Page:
Creative Lectio: Words about music

As a musician, my lectio frequently takes a musical form. I believe that even humming is an unconscious form of lectio: I have learned to attempt to notice what I’m humming (if it is a recognizable tune). Frequently my hummings are hymn-tunes and occasionally I am unable to recall the words. So, I look them up. Now and then, I can’t even remember a title, so the looking up takes some doing. Without fail, when I do find the words, they speak directly to some situation in my life. Sometimes, even an old rock and roll song or recent pop hit will inform my unconscious humming lectio. Try it sometime for a day. Even if it doesn’t prompt or inform prayer, it’s fun.

In a more formal way, I find doing a sort of mental or written play-by-play on a text can imprint it on my mind and heart more securely and set my mind to dancing with it for an entire day or more (alongside whatever else my mind is busy with.) Sacred chant is a special interest of mine, both from a spiritual and a musical point of view, so I regularly pray chant. If the words are Latin, it gives me the added advantage of ruminating on the interplay between the original words and the English words within the musical line. In what most of us know as “Gregorian” chant, which dominates my own experience, the melody is shaped by the spoken Latin text, so the words, the translation of those words, and the music are inseparable. No matter which stream my mind chooses to wander, consciously or unconsciously, I meet God. As I understand lectio, that is precisely what Benedict, and God, intend.

One need not be a scholar, or even a singer, to do this. Certainly chant is not the only possible repertoire–it’s just the repertoire I have found most rich. You might find that country and western songs or reggae tunes set your lectio juices to churning. Sacred texts (and tunes), I think, work better than secular ones, but I am neither privy to your prayers or preferences or the definer of what is and is not sacred. So give it a try.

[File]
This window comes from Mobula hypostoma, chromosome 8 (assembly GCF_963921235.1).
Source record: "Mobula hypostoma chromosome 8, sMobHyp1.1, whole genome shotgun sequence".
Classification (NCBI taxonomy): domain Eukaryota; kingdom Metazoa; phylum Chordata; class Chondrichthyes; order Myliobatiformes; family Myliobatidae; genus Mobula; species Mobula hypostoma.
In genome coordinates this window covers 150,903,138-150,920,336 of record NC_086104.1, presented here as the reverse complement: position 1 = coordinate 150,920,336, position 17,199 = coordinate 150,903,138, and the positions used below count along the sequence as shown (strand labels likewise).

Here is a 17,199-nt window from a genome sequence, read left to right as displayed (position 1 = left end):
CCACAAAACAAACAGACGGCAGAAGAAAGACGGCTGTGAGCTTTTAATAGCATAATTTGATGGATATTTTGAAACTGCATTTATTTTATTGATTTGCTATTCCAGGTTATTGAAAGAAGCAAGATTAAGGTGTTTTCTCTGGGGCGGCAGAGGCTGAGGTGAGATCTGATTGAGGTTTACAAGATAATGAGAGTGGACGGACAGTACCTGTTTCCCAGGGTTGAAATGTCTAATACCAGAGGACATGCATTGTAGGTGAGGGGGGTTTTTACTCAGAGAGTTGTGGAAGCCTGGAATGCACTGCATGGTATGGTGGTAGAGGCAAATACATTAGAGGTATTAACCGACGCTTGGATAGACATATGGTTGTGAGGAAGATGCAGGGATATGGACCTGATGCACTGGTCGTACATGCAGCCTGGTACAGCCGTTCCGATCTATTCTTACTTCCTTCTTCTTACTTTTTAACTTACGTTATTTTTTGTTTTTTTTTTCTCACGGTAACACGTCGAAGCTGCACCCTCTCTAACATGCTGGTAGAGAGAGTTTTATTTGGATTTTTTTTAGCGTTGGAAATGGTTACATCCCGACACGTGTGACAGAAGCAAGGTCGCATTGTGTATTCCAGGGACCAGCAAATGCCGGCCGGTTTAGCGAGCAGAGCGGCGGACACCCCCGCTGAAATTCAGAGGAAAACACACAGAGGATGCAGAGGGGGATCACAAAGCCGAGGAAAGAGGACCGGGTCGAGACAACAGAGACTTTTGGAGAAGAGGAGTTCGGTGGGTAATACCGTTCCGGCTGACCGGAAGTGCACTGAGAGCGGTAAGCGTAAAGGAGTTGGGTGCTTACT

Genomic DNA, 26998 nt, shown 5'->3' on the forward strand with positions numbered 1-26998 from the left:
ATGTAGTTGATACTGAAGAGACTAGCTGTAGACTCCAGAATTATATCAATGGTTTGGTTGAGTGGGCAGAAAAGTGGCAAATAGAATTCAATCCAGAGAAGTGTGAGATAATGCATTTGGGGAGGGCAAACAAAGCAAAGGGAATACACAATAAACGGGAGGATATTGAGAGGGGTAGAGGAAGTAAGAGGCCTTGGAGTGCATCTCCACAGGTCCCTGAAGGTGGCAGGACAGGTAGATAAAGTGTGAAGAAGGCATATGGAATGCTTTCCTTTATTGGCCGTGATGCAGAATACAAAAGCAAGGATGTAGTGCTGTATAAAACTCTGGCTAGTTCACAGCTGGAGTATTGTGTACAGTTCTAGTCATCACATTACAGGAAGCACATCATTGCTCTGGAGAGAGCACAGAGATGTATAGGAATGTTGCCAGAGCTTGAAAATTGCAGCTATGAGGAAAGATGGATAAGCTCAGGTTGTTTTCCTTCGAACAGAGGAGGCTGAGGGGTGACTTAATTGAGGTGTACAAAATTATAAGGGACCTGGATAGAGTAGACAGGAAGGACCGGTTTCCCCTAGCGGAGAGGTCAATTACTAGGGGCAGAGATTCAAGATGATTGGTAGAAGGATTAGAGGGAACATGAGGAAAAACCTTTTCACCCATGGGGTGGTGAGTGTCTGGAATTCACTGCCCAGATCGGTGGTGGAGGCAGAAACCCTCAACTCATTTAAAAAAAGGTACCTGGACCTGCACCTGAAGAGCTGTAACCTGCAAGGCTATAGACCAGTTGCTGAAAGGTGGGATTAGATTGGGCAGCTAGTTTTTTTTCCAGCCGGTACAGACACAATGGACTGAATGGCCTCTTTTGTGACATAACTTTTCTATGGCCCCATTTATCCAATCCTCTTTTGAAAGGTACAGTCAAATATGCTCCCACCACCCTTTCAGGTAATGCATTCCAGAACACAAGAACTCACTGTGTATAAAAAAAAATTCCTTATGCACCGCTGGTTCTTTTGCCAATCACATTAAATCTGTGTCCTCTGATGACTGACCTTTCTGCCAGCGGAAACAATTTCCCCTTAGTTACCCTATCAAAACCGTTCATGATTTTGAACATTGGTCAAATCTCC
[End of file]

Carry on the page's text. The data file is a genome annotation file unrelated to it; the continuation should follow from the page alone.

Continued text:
Maybe a certain passage of scripture brings to mind a song, even from your childhood. Let the sacred text and the song form a relationship inside you and see where that relationship goes. It may take days or weeks. It may not ever end. It may wake you up in the middle of the night with a sudden discovery. It may affect a relationship or situation in your day. It may not do anything at all (though, in my experience, it ALWAYS does something and that something is usually an adventure.)

Or turn the process around the other way: speak a passage of scripture or a poem aloud. Listen to the natural accents and undulations of the words. If you’re confident (and alone) let the rise and fall of the language lead you into a tune. there’s no need to be concerned about whether it’s “good” or not. the important thing is that it is yours and that it opens a portal into the life that God is so eager to share with all of us.

More of a mind to listen? Why not offer a little more energy to the soundtrack of your day? What is that song on the radio really about? What is beneath the surface? Does it probe? Does it reassure? Do the music and the words tell the same truth? How does it make you feel? Is it worth listening to? Does it provoke the lectio process? What about the commercial on television? Does it tell the truth or is it a lie. Does it seek to manipulate you? Or to build you up? As a symbol of the culture how does it invite you to pray for the world?